Comparing Two Masters

The parallels between Clinton’s State of the Union address versus Obama’s speech

It’s an intriguing thought.  In January 1988, President Bill Clinton’s delivery of his State of The Union Speech managed to re-establish his credentials with the people of the US – no mean feat and this at a critical time of his presidency – being embroiled in the Lewinsky scandal.

Fast forward to January 2012, President Obama, under pressure to ignite support for his re-election, delivers his State of the Union Speech, with great power, to serve his aims in being re-elected

The parallels between the two speeches are intriguing and educational for anyone who wishes to deliver a great speech.  Let’s examine the parallels:

Clinton was able to use the power of words to galvanise public opinion and shape the national agenda.
Why are words important? In their own right, words are not powerful, they are indeed illusory and ephemeral, however, when you use words in an appropriate context combined with powerful delivery you have dynamite!
  1. The power of Clinton’s speech was made up of three essential components:
    The delicate use of understatement.
  2. The liberal inclusion of facts to back up his case.
  3. The careful interplay between stated and understood meaning.

So, his phrase “Ladies and Gentlemen, the state of our union is strong”, was preceded by this “We have more than 14 million new jobs, the lowest unemployment in 24 years, the lowest core inflation in 30 years. Incomes are rising and we have the highest home ownership in history. Crime has dropped for a record five years in a row and the welfare rolls are at their lowest levels in 27 years. Our leadership in the world is unrivalled”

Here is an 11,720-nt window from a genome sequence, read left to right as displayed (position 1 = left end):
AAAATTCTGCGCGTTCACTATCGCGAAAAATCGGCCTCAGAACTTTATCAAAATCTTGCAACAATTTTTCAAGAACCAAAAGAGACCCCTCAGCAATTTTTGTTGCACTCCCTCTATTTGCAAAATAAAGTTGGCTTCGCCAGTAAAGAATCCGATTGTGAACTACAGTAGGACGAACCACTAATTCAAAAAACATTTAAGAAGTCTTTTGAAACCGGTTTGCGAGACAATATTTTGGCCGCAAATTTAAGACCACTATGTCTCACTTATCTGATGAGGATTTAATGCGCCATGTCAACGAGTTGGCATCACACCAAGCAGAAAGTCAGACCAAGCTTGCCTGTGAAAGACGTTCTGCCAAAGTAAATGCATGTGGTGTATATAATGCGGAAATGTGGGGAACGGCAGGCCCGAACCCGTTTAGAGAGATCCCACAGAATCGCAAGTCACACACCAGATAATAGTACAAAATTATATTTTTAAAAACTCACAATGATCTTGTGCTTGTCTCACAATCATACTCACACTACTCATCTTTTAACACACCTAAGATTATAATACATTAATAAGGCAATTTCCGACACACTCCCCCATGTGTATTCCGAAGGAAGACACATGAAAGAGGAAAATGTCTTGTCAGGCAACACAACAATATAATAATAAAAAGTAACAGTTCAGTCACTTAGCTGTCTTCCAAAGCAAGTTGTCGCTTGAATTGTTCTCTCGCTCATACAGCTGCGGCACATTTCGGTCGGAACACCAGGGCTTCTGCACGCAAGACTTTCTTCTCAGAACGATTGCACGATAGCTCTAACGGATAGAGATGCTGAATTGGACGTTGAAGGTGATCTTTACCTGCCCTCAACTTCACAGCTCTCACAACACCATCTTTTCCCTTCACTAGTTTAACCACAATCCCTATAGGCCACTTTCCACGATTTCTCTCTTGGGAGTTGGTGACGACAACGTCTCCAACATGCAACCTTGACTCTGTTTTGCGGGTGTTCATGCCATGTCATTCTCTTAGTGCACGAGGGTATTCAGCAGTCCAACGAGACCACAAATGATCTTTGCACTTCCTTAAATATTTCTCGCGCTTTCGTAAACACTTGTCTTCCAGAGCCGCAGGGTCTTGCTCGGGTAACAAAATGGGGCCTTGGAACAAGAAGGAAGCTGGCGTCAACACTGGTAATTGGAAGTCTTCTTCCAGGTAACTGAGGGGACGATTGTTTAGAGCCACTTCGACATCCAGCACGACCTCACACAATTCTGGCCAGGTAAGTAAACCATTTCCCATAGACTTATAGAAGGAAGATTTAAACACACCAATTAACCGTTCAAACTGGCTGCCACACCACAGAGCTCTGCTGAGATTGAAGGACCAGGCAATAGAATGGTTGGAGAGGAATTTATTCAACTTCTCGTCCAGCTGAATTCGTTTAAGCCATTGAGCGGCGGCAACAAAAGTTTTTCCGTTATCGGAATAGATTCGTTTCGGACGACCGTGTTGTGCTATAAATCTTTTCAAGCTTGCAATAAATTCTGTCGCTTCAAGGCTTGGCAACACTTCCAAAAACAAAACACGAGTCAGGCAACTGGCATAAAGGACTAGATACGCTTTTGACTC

Obama’s tone was confident and optimistic “If the playing field is level, America will win. Recovery was on the way, 3 million jobs had been created, 160 000 in the auto industry saved” Obama’s rhetoric was plain and powerful, it reiterated that America is not in decline neither are its powers waning.

His use of delicate understatement also echoed Clintons. When Obama confronted the wealthy to pay higher taxes, he did it in a way that was subtler than suggesting a direct rate hike.

Consider the use of facts to back up his case and the use of the careful interplay between stated and understood meaning in a speech that was not so much about policy as it was about patriotism. He exploited the fact that he had ordered Navy SEALS to bill Osama bin Laden and brilliantly used the SEAL ethos of total teamwork as a metaphor for his vision of government.
He had been given a flag by the SEALS who eliminated bin Laden. Each member of the team had signed the flag “Each time I look at that flag, I am reminded that our destiny is stitched together like those 50 stars and those 13 stripes” He added “No-one built this country on their own. This nation is great because we built it together. This nation is great because we have each other’s backs. It was a reminder that the Constitution was a stitching device, written to unify and control the states, not merely to liberate them.

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